Harvey Pekar is one of those names that sounds sort of familiar, but maybe you can't quite figure out why. Chances are, if you were a big fan of Late Night With David Letterman back in the day, or if you recognize the name R. Crumb, or if you remember the underground comic Our Cancer Year from the early 1990s, you know Harvey Pekar.
American Splendor, winner of the Grand Jury prize at Sundance in 2003, tells Pekar's story in the cinematic equivalent of how he portrays it on paper. Based on his comic book series of the same name, American Splendor was simply about Pekar's ordinary, "downtrodden" life -- and as such, reveled in a sort of lovely anti-glamour. Never before has an American city (Cleveland) looked so downtrodden and grimy, never before have dirty dishes and empty food wrappers conveyed so much about the person who left them there. Overweight file clerks shuffle by in ugly polyester shirts. The love of one's life wears enormous, owly glasses and crawls around in bookstores reading comic books. People get cancer and refuse to handle it graciously. For those of us who divide our movie-watching between indie and mainstream, American Splendor was audacious in its banality -- deliciously voyeuristic even when nothing much was happening. Further underscoring the comic-book feel of the film were appearances throughout by Pekar himself (Paul Giamatti plays him elsewhere in the film) and visual narrative intrusions straight out the pages of his own books.
Pekar comes to Spokane on April 14 to host a screening of the film and a discussion afterwards. His voice is exactly the way it sounds in the film, a kind of yowly mutter full of pauses and incredulousness. When asked if he was surprised at how well people have responded to his film, he says, "Well, I always could get people to like me, you know when I was joking around with them and stuff," he says. "But the success of the film is surprising to me.
"You gotta look at my position at the time," he continues. "I was a retired Cleveland VA hospital file clerk, I'd just had a recurrence of the cancer ... I was thrilled that someone wanted to make a movie about that kind of stuff. And they did a great job with it. I really think it's an amazing, innovative movie."
Pekar says that it wasn't too unusual to see himself and his life played out on the big screen, adding that part of the reason for that has to do with the nature of his comics. He wrote his first "rant" in 1972, showed it to a cartoonist by the name of Robert Crumb who'd just happened to have moved into Pekar's neighborhood -- and the rest is comic book history. Crumb asked if he could take the story home and illustrate it; since then, American Splendor has become a cult favorite in the underground comics scene and has been illustrated by Frank Stack, by Joe Stacco and of course, by R. Crumb.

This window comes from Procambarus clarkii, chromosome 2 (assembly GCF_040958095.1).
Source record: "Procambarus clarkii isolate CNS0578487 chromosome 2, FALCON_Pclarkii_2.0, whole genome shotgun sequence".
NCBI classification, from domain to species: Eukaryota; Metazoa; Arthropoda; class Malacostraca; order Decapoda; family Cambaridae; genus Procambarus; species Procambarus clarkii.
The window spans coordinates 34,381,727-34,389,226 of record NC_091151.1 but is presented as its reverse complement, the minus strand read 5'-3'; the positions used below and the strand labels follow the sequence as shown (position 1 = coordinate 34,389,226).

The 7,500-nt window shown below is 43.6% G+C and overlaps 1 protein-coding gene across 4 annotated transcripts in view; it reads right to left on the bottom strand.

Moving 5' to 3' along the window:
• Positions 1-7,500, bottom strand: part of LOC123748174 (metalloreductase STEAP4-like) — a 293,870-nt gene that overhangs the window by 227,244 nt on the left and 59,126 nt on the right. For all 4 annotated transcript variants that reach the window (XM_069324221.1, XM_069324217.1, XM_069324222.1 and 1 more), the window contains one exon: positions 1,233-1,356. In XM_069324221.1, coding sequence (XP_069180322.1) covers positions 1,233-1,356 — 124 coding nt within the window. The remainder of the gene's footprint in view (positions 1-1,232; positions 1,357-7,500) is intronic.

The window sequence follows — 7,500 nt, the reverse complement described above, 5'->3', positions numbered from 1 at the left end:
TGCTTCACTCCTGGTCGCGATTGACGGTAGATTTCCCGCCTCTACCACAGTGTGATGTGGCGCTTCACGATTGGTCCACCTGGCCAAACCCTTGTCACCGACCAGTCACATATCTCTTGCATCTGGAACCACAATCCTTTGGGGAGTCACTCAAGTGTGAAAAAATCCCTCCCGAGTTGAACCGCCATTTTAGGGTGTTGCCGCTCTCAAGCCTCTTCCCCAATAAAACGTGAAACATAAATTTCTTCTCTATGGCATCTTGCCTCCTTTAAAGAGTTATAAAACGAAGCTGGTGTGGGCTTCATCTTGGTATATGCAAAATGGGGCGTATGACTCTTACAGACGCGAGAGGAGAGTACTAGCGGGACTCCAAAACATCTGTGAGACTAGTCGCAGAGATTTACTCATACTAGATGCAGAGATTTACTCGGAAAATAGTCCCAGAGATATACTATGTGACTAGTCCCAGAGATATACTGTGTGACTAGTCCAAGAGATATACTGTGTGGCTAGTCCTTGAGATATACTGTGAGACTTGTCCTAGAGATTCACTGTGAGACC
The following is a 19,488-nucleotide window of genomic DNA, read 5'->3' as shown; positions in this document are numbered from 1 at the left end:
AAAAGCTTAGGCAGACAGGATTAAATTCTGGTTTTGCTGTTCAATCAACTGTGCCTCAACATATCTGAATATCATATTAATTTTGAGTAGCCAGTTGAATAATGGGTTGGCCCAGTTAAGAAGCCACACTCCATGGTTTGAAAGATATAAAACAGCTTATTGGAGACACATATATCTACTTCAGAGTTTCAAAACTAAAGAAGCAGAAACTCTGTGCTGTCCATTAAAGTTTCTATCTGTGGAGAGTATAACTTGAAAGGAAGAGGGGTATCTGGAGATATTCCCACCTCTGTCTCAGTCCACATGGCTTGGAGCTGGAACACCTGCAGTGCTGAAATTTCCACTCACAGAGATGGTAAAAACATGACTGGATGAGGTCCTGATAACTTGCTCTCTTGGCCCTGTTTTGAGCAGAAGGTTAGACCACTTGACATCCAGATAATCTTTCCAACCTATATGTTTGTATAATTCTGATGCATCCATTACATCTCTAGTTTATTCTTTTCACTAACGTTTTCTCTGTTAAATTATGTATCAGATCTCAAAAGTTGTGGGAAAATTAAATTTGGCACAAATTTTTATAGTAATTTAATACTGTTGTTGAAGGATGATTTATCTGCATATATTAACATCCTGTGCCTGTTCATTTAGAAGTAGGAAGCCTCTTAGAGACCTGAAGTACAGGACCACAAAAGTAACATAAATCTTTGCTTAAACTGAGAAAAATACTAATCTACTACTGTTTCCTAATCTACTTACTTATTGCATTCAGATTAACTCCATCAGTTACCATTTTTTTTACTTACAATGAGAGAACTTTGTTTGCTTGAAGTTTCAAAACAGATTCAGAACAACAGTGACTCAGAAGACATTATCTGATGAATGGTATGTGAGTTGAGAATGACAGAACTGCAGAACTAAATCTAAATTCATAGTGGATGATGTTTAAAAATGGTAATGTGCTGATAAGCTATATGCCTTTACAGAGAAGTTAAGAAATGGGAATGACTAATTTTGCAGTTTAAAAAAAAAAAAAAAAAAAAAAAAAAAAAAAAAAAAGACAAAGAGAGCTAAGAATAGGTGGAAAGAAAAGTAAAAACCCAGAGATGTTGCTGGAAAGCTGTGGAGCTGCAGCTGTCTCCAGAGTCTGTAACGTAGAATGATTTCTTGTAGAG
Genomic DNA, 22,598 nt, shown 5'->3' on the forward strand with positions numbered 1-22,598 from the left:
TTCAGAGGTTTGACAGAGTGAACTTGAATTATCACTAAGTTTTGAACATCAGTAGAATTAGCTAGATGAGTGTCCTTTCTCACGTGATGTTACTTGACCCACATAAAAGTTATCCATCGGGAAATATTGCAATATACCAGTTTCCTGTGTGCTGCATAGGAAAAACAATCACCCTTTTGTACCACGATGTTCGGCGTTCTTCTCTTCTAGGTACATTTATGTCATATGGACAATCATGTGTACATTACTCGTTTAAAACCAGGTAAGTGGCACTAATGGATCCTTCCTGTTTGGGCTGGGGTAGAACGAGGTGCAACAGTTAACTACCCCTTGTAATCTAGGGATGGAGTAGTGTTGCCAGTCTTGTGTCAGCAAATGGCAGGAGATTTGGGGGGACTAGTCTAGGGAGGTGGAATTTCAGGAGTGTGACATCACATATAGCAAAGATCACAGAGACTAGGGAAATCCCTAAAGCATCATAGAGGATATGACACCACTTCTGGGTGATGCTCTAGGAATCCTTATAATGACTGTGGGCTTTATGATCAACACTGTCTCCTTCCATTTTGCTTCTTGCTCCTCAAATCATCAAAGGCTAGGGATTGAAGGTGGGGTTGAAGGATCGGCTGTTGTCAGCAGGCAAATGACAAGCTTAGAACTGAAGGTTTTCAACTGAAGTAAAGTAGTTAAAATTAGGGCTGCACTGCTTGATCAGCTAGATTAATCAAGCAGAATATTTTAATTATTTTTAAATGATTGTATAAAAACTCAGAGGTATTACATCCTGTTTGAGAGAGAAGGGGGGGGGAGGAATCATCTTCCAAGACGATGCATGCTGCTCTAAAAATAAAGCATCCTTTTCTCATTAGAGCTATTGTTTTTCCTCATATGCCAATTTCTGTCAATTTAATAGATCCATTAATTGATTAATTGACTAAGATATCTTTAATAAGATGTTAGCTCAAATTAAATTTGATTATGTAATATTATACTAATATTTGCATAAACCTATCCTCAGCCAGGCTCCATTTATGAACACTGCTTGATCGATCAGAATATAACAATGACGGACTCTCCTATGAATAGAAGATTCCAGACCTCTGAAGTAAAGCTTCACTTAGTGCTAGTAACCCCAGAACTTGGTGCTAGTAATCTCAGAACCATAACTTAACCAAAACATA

"I always knew I was going to write about ordinary life. They always say you gotta write what you know, and I like to write about the mundane events in ordinary life. That's what I know. So I knew that was the right card to play from the start," he says. "On the other hand, I had this flunky job, this ordinary life and I always felt like I represented 99 percent of the population when it's that one percent who actually gets all of the attention. So I just figured it would be real unusual to write about ordinary life in the realm of comic books, where you're not considered normal unless you can fly."
As much as he's made his home in the word bubbles and carefully plotted squares of the comic book milieu, he doesn't have much to say about them or their upscale cousin, the graphic novel.
"From the time I was 12, I realized comic books were intrinsically limited. I got some kind of following and I've managed to keep it up over the years, but I always thought there'd be a big breakthrough in alternative comics. Unfortunately, there are a lot of good artists but since the early '70s, it's just been rougher and rougher to make a living that way."
Pekar turns the conversation to questions about Spokane and says he's looking forward to being here as audiences take in the movie based on his own life and work.
"It's nice to see such a competent effort, to see something that was so close to what I had written. People tell me I was innovative in comics -- well, this is innovative in film." He pauses, searching for the right PR line to satirize while simultaneously expressing enthusiasm. "It's a genre-building, postmodern escapade is what it is."
All the farms I remember from growing up in North Idaho and Eastern Washington were not what you'd call stylish. In fact, what I do remember are blocky sofas covered in that ubiquitous mauve upholstery, copper Jell-O molds lining the kitche
First things first. Author Claire Rudolf Murphy has it on good authority that "Sacajawea" is pronounced the way we've always done it here in the Inland Northwest. Soft "j" sound, accents on the first and fourth syllables. Of course now, his